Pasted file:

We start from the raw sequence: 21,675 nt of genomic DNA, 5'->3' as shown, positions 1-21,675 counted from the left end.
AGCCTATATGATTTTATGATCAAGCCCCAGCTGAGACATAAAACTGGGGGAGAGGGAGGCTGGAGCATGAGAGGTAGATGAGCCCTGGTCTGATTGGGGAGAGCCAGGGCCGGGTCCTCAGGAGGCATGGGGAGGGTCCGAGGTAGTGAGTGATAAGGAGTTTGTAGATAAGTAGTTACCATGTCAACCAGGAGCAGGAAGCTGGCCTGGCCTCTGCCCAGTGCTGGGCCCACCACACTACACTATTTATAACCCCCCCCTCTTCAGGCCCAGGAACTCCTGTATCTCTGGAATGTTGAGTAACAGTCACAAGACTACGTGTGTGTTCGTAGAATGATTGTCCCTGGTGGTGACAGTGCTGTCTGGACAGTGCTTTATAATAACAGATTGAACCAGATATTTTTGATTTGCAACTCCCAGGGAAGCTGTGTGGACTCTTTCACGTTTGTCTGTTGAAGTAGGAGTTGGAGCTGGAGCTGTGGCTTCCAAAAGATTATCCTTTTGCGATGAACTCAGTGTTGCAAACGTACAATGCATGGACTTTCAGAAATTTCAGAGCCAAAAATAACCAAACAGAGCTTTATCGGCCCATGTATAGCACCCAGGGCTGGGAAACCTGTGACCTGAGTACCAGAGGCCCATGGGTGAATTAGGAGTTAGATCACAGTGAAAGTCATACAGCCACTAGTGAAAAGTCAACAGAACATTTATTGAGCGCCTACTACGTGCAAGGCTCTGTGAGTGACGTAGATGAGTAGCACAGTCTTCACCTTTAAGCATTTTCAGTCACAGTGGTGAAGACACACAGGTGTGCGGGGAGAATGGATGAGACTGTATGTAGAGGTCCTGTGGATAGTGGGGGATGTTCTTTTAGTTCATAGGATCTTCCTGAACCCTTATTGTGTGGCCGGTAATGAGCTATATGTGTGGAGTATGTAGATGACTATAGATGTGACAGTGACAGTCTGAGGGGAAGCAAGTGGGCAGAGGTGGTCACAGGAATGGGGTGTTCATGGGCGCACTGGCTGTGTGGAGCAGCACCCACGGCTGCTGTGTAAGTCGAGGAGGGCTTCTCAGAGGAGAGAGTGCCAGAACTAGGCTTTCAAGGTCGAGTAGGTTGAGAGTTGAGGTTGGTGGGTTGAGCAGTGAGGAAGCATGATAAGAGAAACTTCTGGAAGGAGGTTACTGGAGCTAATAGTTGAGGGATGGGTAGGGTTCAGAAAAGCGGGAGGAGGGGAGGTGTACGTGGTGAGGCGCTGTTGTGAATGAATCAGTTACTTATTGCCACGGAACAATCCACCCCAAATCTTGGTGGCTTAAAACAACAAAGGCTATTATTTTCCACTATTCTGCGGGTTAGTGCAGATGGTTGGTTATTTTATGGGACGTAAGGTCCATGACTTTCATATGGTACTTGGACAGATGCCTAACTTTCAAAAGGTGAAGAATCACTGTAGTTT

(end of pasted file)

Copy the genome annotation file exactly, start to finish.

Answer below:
We start from the raw sequence: 21,675 nt of genomic DNA, 5'->3' as shown, positions 1-21,675 counted from the left end.
AGCCTATATGATTTTATGATCAAGCCCCAGCTGAGACATAAAACTGGGGGAGAGGGAGGCTGGAGCATGAGAGGTAGATGAGCCCTGGTCTGATTGGGGAGAGCCAGGGCCGGGTCCTCAGGAGGCATGGGGAGGGTCCGAGGTAGTGAGTGATAAGGAGTTTGTAGATAAGTAGTTACCATGTCAACCAGGAGCAGGAAGCTGGCCTGGCCTCTGCCCAGTGCTGGGCCCACCACACTACACTATTTATAACCCCCCCCTCTTCAGGCCCAGGAACTCCTGTATCTCTGGAATGTTGAGTAACAGTCACAAGACTACGTGTGTGTTCGTAGAATGATTGTCCCTGGTGGTGACAGTGCTGTCTGGACAGTGCTTTATAATAACAGATTGAACCAGATATTTTTGATTTGCAACTCCCAGGGAAGCTGTGTGGACTCTTTCACGTTTGTCTGTTGAAGTAGGAGTTGGAGCTGGAGCTGTGGCTTCCAAAAGATTATCCTTTTGCGATGAACTCAGTGTTGCAAACGTACAATGCATGGACTTTCAGAAATTTCAGAGCCAAAAATAACCAAACAGAGCTTTATCGGCCCATGTATAGCACCCAGGGCTGGGAAACCTGTGACCTGAGTACCAGAGGCCCATGGGTGAATTAGGAGTTAGATCACAGTGAAAGTCATACAGCCACTAGTGAAAAGTCAACAGAACATTTATTGAGCGCCTACTACGTGCAAGGCTCTGTGAGTGACGTAGATGAGTAGCACAGTCTTCACCTTTAAGCATTTTCAGTCACAGTGGTGAAGACACACAGGTGTGCGGGGAGAATGGATGAGACTGTATGTAGAGGTCCTGTGGATAGTGGGGGATGTTCTTTTAGTTCATAGGATCTTCCTGAACCCTTATTGTGTGGCCGGTAATGAGCTATATGTGTGGAGTATGTAGATGACTATAGATGTGACAGTGACAGTCTGAGGGGAAGCAAGTGGGCAGAGGTGGTCACAGGAATGGGGTGTTCATGGGCGCACTGGCTGTGTGGAGCAGCACCCACGGCTGCTGTGTAAGTCGAGGAGGGCTTCTCAGAGGAGAGAGTGCCAGAACTAGGCTTTCAAGGTCGAGTAGGTTGAGAGTTGAGGTTGGTGGGTTGAGCAGTGAGGAAGCATGATAAGAGAAACTTCTGGAAGGAGGTTACTGGAGCTAATAGTTGAGGGATGGGTAGGGTTCAGAAAAGCGGGAGGAGGGGAGGTGTACGTGGTGAGGCGCTGTTGTGAATGAATCAGTTACTTATTGCCACGGAACAATCCACCCCAAATCTTGGTGGCTTAAAACAACAAAGGCTATTATTTTCCACTATTCTGCGGGTTAGTGCAGATGGTTGGTTATTTTATGGGACGTAAGGTCCATGACTTTCATATGGTACTTGGACAGATGCCTAACTTTCAAAAGGTGAAGAATCACTGTAGTTT